Good Questions and Discussion Topics
While choosing the right books is probably the most important aspect of book clubs it can still be hard sometimes to get a stimulating discussion going, no matter how good the book. Having a list of questions and topics prepared beforehand can go a long way towards moving the discussion forward as well as keeping it focused and interesting.
It’s a good idea not to try to cover every aspect of the book – in general, half a dozen discussion topics is the ideal number for most meetings. However, remember that this is just a guide and if everyone is enthusiastically discussing one point, don’t feel the need to rush onto the next topic, just to make sure that you have exhausted the list.
Starting with broad, open-ended questions with topics that are debatable is a good move and then look out for where the interest of the group tends to lie to give you an idea of which specific issues to focus on (or to avoid, if members are likely to get confrontational or upset!). A useful suggestion is for all members to come to the meeting with one question prepared beforehand – this way, everyone feels involved and the onus doesn’t just fall on one person to provide all the discussion points.
Good discussion topics…Whilst novels can different radically in themes, characters and setting, they can often be approached with the same questions for discussion. Here are some suggestions:
- Was the author focused on particular themes? How did the author highlight them? Were they successful in getting these themes across to the reader? Do you agree with the author’s views?
- Did the themes blend well together and arise naturally out of the story or did the author seem to be labouring a particular point?
- What was different or unique about the story’s setting and did it enhance or detract from the story?
- Could you relate to the characters? Did you empathise with them and their plight?
- How do the characters evolve or change in the course of the novel? Were the changes believable?
- Did the book affect you in a personal way, such as offending you or making you uncomfortable? Did you reassess your views on certain topics because of the novel? Do you have a better or new understanding of certain aspects or a new awareness of something you’d never thought of before?
- Are the characters or circumstances familiar to you?
- Did the author do a good job of making the characters believable? E.g. do they speak in the right voice for their age group or the time period of the novel?
- How do you feel about the author’s style? Is it lyrical, descriptive, objective, minimalist? Would the story have been told better if it was in the first person or third person? If it was told from multiple view points? If it employed flashbacks? Did the author use imagery and symbolism? Do you think that any literary devices used enhanced the book or were they just distracting?
- If the book belongs to a ‘genre’, does the challenge the stereotypes in any way? Does it break the mould?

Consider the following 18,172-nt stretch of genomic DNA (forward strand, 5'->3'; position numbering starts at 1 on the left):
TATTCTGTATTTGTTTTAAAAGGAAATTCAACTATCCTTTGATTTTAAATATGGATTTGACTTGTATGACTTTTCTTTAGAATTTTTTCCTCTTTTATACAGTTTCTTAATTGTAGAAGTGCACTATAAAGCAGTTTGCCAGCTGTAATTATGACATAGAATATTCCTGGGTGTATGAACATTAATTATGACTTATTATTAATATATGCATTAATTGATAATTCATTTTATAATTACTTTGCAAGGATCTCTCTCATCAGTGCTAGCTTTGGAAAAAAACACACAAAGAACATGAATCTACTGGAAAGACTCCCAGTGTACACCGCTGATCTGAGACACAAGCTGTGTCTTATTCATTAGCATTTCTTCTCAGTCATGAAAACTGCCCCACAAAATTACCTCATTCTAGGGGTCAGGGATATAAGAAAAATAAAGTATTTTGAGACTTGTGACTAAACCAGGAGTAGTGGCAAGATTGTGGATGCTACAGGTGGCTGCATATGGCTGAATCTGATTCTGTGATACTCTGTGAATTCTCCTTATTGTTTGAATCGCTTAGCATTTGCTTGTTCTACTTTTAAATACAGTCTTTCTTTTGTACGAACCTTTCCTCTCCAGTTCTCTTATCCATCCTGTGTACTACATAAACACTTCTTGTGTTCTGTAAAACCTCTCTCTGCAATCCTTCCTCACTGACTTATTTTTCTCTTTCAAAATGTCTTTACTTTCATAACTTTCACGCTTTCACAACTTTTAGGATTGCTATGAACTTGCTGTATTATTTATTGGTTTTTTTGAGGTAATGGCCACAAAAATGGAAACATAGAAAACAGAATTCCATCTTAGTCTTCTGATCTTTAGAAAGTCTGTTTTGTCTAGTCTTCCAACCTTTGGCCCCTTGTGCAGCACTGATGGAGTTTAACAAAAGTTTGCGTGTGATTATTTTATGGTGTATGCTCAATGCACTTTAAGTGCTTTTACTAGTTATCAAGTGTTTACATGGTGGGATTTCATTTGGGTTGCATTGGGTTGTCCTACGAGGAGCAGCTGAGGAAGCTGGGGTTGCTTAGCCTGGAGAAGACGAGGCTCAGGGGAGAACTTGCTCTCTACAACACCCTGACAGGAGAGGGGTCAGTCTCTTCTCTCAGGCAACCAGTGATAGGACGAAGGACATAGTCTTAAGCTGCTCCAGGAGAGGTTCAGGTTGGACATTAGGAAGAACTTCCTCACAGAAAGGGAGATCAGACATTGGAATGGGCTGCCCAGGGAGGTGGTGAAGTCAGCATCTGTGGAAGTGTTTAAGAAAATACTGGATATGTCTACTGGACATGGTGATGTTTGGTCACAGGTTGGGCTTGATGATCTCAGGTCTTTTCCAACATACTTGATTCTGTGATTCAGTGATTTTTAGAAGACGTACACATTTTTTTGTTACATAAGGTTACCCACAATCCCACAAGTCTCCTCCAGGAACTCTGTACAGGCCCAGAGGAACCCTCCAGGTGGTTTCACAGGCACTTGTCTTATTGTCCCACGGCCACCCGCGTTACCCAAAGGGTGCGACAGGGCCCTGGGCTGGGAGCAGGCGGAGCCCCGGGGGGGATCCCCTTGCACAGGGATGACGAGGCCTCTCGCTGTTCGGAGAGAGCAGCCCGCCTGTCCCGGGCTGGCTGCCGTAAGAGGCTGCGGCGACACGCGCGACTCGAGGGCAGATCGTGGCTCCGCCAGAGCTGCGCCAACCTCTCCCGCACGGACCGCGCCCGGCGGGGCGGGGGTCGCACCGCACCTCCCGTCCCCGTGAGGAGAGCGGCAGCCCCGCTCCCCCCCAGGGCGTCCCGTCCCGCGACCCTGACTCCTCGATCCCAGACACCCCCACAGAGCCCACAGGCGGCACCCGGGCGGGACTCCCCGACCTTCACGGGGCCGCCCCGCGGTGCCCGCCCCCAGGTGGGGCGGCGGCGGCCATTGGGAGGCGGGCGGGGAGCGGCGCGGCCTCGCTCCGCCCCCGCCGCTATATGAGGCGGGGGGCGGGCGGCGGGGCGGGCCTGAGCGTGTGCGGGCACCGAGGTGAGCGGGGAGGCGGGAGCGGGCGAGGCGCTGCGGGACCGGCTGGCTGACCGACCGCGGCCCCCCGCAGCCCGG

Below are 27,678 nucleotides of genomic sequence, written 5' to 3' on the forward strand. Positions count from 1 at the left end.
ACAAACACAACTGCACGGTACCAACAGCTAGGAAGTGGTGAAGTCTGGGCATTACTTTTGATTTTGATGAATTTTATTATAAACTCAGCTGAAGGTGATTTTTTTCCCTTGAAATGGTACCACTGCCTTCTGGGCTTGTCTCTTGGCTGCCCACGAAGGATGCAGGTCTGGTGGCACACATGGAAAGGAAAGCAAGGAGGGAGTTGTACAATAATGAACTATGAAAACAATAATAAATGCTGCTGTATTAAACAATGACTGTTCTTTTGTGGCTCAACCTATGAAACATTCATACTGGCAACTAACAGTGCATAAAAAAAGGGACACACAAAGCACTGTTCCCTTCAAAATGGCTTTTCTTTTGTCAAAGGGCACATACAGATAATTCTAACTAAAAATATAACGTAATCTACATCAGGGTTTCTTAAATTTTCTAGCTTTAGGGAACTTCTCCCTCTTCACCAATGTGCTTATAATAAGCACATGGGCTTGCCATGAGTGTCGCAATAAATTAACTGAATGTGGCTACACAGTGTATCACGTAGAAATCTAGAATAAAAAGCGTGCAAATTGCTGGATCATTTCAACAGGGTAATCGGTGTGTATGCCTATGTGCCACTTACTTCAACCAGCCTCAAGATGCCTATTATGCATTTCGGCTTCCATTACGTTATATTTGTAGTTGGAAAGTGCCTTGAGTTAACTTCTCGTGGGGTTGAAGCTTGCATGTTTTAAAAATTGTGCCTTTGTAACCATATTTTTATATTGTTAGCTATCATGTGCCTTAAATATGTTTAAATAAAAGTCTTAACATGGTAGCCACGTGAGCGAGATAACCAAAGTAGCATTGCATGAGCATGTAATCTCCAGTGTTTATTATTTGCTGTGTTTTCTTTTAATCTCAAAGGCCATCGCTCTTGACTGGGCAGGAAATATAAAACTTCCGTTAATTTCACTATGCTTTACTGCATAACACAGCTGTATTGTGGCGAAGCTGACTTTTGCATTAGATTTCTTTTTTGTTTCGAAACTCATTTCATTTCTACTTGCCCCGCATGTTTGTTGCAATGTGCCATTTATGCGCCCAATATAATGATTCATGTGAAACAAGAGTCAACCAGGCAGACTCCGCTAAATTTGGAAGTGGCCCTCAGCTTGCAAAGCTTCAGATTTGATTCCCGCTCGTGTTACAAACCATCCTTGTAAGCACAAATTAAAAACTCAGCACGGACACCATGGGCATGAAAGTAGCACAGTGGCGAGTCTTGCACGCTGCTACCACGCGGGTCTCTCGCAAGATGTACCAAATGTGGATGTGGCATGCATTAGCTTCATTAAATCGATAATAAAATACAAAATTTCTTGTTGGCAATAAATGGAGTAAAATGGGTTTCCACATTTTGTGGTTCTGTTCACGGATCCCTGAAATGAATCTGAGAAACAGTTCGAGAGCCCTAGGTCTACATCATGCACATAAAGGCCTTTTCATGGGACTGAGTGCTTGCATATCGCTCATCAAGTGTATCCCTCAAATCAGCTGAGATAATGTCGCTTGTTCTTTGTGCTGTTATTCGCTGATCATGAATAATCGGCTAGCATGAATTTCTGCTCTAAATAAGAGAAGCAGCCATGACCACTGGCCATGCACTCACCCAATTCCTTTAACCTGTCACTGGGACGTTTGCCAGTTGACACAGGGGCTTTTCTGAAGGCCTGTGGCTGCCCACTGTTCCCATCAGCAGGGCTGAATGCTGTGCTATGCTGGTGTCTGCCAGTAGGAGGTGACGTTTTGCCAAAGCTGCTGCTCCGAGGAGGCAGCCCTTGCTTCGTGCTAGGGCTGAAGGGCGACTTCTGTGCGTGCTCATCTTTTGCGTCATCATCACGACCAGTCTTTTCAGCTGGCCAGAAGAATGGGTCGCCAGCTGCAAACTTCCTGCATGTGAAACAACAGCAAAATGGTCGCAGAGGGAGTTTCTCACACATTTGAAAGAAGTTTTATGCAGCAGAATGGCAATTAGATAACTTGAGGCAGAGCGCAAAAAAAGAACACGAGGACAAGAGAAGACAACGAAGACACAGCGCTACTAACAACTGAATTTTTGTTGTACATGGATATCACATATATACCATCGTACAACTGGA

- If the story is set in a historical time period, how do you feel about the image of the past? How would you have behaved in that time and faced with those issues? If the story is set in the future, was the vision of the future credible? Is it a future you would hope to happen or one that you fear?
- If the book was written some time in the past, do you feel that it was dated well? Have things changed drastically since then?
- How does the story reflect the author’s own life? Are there obvious influences? Is the story autobiographical? Is the book better because the author was able to draw on his own experiences?
- What did you personally like or dislike about the book? What kind of person would you recommend this book to?
- Is it possible to find a book interesting without actually really enjoying it? Were there any changes that would have enabled you to enjoy it more?
- Is this book a “keeper”? Would you read it again?
- Do you agree with the reviews of the book? Did it live up to positive reviews?
- How well do the book’s cover and synopsis represent the book? Do they suit the story? Do it justice?
- If you were writing a sequel, what would you plan for the characters? If the book did have a sequel, did things turn out as you expected? Were you disappointed?
- Compare and contrast this book with others you have read – either by the same author or in the same genre or with similar themes or set in the same time period.
Don’t’ forget the non-fiction!In many cases, book clubs choose to also read some non-fiction to add some variety and even an educational element to their reading. Many fascinating works of non-fiction make a fantastic basis for discussion – for example, biographies, memoirs and historical accounts. Here are some suggestions for discussion:
- Is this a subject area you knew anything about before? If so, were you surprised by any facts introduced in this book? If not, were you surprised by how interested you were in it?
- Has the book changed your opinion of a particular topic or certain person?
- How do you think the author treated the subject? Was the material presented in an interesting and thought-provoking way? How did the author achieve this?
- If the book is about a controversial topic, do you think the author gave a fair and balanced account of the subject? Did they consider all sides to the debate? Or were they particularly biased?